Trevor Manuel
Cape Town - In a wide-ranging Saturday lecture that both repeatedly denounced President Jacob Zuma and gave a potted lesson in constitutional law, former finance minister Trevor Manuel said South Africa has lost its attachment to the values of Kader Asmal and the constitution and called for the ANC, the nation and its leaders to return to these values.

“The honour of being sworn in as member of the ANC, I don’t believe it’s something that remains,” Manuel said. “I think people join not for the values that once existed.”

The lecture was held in a packed University of Cape Town room in memory of Kader Asmal, and Manuel returned repeatedly to Asmal’s life and views, including his view on Zuma.

Manuel recalled at the 52nd ANC congress in 2007, at the start of Zuma’s rise, Asmal nominated now Deputy President Cyril Ramaphosa because he feared Zuma, who had already been embroiled in corruption charges, would set the country back.

When Ramaphosa declined the nomination, Asmal said: “Cyril Ramaphosa has no balls. Asmal has been proven correct time without number, about the failures of leadership and characteristics of Jacob Zuma,” Manuel said.

Manuel’s speech comes days after he echoed Ramaphosa’s own call for an independent inquiry into state capture.

At a World Economic Forum Africa panel in Durban, he told a crowd that included chair of Eskom Baldwin Ngubane, South Africa’s “public enterprises are a nest of corruption”.

Asked after his speech whether this meant Ramaphosa had obtained balls, Manuel said he “never pretended to be a urologist”.

Once a friend of Zuma, Manuel has positioned himself as a leading critic of Zuma’s government in recent months. At the end of March, Manuel called Zuma hypocritical and devoid of a “moral compass” because of how he handled the Marikana massacre, the ANC Youth League and the distribution of social grants.

“Moral compass” was an Asmal term and Manuel returned to it Saturday. He said Asmal had a fallout with other factions of the ANC in 2009 over the debates about the militarisation that culminated with the current Minister of Police Fikile Mbalula saying “shoot the bastards. Hard-nut to crack, incorrigible bastards".

In response, Asmal said he deplored the “tainted political atmosphere in which the moral compass that points to the core issues of our movement has lost its sense of direction.”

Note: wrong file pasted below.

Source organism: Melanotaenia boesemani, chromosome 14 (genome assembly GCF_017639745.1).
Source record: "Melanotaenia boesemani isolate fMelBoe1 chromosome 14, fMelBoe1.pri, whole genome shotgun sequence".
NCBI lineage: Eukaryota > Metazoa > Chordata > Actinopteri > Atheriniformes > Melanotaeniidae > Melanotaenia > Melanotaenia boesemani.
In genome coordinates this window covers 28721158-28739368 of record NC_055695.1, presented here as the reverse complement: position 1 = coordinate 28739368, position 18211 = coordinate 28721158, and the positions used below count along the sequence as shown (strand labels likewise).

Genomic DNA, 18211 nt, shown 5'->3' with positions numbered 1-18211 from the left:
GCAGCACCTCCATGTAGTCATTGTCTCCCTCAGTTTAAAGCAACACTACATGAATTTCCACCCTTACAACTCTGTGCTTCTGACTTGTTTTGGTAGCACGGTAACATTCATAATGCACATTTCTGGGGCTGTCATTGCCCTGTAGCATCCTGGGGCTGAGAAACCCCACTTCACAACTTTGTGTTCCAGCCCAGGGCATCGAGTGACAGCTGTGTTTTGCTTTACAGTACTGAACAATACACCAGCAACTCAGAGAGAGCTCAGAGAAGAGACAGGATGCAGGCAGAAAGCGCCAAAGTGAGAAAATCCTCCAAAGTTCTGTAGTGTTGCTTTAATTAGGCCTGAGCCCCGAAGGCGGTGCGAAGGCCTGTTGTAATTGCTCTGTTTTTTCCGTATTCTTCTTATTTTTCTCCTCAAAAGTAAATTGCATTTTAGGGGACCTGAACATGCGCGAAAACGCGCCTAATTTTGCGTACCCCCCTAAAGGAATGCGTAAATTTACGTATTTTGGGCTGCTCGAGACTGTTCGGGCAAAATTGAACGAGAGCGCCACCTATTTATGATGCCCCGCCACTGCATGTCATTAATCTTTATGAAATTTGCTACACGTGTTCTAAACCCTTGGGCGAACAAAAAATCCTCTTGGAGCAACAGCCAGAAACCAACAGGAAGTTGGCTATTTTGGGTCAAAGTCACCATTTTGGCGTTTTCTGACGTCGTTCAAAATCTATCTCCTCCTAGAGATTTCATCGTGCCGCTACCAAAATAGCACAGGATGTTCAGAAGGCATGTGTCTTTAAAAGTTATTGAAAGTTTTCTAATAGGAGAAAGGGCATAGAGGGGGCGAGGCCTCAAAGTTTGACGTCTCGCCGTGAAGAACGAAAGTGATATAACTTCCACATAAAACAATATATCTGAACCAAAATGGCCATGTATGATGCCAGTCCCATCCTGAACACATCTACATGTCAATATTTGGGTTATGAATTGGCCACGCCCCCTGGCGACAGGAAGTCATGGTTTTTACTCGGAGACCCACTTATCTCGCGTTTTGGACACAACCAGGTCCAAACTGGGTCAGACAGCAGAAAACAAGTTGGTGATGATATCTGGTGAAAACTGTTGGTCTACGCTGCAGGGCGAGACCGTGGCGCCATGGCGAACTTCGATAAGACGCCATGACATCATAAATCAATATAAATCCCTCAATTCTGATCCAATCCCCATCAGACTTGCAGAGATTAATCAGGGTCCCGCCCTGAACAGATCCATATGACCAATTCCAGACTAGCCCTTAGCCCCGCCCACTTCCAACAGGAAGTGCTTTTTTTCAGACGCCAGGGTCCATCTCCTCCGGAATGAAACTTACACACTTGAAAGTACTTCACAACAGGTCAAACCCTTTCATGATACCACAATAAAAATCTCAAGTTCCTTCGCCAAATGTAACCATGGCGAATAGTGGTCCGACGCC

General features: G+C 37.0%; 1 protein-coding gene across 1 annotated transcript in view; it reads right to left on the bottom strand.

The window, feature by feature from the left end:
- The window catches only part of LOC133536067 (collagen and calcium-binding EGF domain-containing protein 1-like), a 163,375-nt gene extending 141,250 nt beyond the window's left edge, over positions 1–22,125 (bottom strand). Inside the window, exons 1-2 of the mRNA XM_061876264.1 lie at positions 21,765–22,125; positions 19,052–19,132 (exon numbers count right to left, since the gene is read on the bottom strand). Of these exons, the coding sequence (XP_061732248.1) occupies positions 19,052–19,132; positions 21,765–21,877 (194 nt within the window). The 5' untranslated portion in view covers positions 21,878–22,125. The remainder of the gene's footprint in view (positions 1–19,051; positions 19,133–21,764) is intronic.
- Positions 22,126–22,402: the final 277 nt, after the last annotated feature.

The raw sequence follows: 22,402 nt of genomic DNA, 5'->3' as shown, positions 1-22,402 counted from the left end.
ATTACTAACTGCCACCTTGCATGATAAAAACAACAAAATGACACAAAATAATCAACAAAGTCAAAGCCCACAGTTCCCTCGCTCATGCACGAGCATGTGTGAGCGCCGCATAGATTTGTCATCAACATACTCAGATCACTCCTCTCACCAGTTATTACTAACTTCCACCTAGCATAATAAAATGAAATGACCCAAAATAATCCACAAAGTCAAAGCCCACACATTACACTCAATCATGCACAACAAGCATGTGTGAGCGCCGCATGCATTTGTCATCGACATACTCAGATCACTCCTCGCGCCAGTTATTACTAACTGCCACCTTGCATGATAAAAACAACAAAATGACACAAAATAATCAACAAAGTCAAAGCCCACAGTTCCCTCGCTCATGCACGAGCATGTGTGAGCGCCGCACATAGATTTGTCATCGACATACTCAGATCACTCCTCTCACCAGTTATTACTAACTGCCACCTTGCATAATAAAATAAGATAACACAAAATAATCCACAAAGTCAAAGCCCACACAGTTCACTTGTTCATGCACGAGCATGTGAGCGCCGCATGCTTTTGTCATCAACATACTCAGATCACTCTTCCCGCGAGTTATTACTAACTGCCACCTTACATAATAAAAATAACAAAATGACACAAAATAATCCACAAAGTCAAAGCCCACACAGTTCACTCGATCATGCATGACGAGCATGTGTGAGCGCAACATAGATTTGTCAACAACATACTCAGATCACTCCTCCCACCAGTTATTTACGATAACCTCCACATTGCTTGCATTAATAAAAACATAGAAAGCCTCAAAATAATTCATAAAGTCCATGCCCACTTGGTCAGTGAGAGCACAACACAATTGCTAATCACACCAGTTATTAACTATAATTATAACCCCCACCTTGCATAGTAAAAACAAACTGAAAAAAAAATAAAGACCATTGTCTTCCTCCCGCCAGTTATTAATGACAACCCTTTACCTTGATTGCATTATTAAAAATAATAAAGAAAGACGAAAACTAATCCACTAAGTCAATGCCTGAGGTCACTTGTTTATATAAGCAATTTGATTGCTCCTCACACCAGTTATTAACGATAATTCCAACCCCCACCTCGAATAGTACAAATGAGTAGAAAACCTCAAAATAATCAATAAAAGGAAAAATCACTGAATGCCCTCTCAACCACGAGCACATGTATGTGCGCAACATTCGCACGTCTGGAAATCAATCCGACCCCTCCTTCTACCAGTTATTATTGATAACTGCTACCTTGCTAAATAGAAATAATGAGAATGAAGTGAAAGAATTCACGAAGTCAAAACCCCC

“Now, we shoot people”, Manuel said.

He then turned to the Financial Intelligence Centre Amendment Bill, the most recent controversial legislation that Parliament has passed. After initially sending the bill, which strengthens anti-money laundering and anti-terrorism funding rules, back to Parliament over constitutional concerns, Zuma signed the bill last Friday.

The signing, however, brought a backlash from several pro-ANC groups, including Progressive Professional Forum head Jimmy Manyi, who said last week that the bill was designed specifically to choke funding from the ANC and make them lose the 2019 election.

Manuel pointed out that anti-money laundering efforts were premised on the idea that money being laundered was for the proceeds of crime.

“We must say to Jimmy Manyi”, Manuel said, “if the ANC ever depends on proceeds of crime to be elected, it is better that is not elected.

“The ANC must be able to go to the people to fund their campaigns.”

Manuel said the core values for the ANC and South Africa, and a blueprint for governing South Africa were held in the constitution, but the constitution is being ignored.

The principles of that constitution were first drafted in Asmal’s kitchen, but the leaders of the ANC, including Asmal, failed to commit to promoting the constitution as they became immersed in the daily work of governing the country.

In the months after the constitution’s signing on May 8, 1996, anyone could find a copy in all the 11 languages, Manuel said. Today, he said, it would be hard to find a copy in anything but English or Afrikaans.

“Our constitution is held by jurists and constitutional attorneys around the world as the finest and most progressive constitution in the world, a break from the traditional constitution associated with the US,” Manuel said.

“But this constitution is largely neither known or owned by the vast majority of South Africans.”

Manuel said the bill of rights calls for the country’s leaders to actively promote the people's rights, a call which leaders for the last 20 years have ignored.

He pointed out that if leaders had followed the education demands in the constitution, the #FeesMustFall movement may not have happened.

Manuel said populists were always calling for constitutional amendments to expropriate land, but in reality the constitution had clear provisions for compensated land reforms.

The problem is Parliament never passed the expropriation bill that the constitution demanded, he said.

“What must you do once you amend the constitution (to take land) to prevent tyranny Many of us in this room have experienced the tyranny of removal under apartheid.”

Weekend Argus